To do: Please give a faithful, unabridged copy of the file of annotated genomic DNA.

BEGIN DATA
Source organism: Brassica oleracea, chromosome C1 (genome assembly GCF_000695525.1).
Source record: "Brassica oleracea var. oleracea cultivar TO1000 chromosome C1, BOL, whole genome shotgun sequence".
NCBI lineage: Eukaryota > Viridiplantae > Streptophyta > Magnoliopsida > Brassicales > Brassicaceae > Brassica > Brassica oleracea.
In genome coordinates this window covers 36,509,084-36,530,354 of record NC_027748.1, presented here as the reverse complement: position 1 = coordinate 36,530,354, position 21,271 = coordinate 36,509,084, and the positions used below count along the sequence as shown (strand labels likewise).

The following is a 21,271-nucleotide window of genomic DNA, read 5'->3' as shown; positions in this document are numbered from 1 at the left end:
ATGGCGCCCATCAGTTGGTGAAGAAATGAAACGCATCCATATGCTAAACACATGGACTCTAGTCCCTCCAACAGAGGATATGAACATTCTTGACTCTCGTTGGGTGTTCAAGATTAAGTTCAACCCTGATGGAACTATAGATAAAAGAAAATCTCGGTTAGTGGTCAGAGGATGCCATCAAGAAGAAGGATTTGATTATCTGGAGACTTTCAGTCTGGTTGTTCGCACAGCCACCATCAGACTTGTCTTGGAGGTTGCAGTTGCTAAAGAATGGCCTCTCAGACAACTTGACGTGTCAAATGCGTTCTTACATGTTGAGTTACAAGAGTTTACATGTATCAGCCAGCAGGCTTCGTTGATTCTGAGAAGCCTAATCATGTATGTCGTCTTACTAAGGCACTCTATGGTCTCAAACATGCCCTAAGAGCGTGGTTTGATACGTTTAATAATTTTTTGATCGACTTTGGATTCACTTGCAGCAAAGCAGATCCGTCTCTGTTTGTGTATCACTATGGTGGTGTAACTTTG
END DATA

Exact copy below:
Source organism: Brassica oleracea, chromosome C1 (genome assembly GCF_000695525.1).
Source record: "Brassica oleracea var. oleracea cultivar TO1000 chromosome C1, BOL, whole genome shotgun sequence".
NCBI lineage: Eukaryota > Viridiplantae > Streptophyta > Magnoliopsida > Brassicales > Brassicaceae > Brassica > Brassica oleracea.
In genome coordinates this window covers 36,509,084-36,530,354 of record NC_027748.1, presented here as the reverse complement: position 1 = coordinate 36,530,354, position 21,271 = coordinate 36,509,084, and the positions used below count along the sequence as shown (strand labels likewise).

The following is a 21,271-nucleotide window of genomic DNA, read 5'->3' as shown; positions in this document are numbered from 1 at the left end:
ATGGCGCCCATCAGTTGGTGAAGAAATGAAACGCATCCATATGCTAAACACATGGACTCTAGTCCCTCCAACAGAGGATATGAACATTCTTGACTCTCGTTGGGTGTTCAAGATTAAGTTCAACCCTGATGGAACTATAGATAAAAGAAAATCTCGGTTAGTGGTCAGAGGATGCCATCAAGAAGAAGGATTTGATTATCTGGAGACTTTCAGTCTGGTTGTTCGCACAGCCACCATCAGACTTGTCTTGGAGGTTGCAGTTGCTAAAGAATGGCCTCTCAGACAACTTGACGTGTCAAATGCGTTCTTACATGTTGAGTTACAAGAGTTTACATGTATCAGCCAGCAGGCTTCGTTGATTCTGAGAAGCCTAATCATGTATGTCGTCTTACTAAGGCACTCTATGGTCTCAAACATGCCCTAAGAGCGTGGTTTGATACGTTTAATAATTTTTTGATCGACTTTGGATTCACTTGCAGCAAAGCAGATCCGTCTCTGTTTGTGTATCACTATGGTGGTGTAACTTTG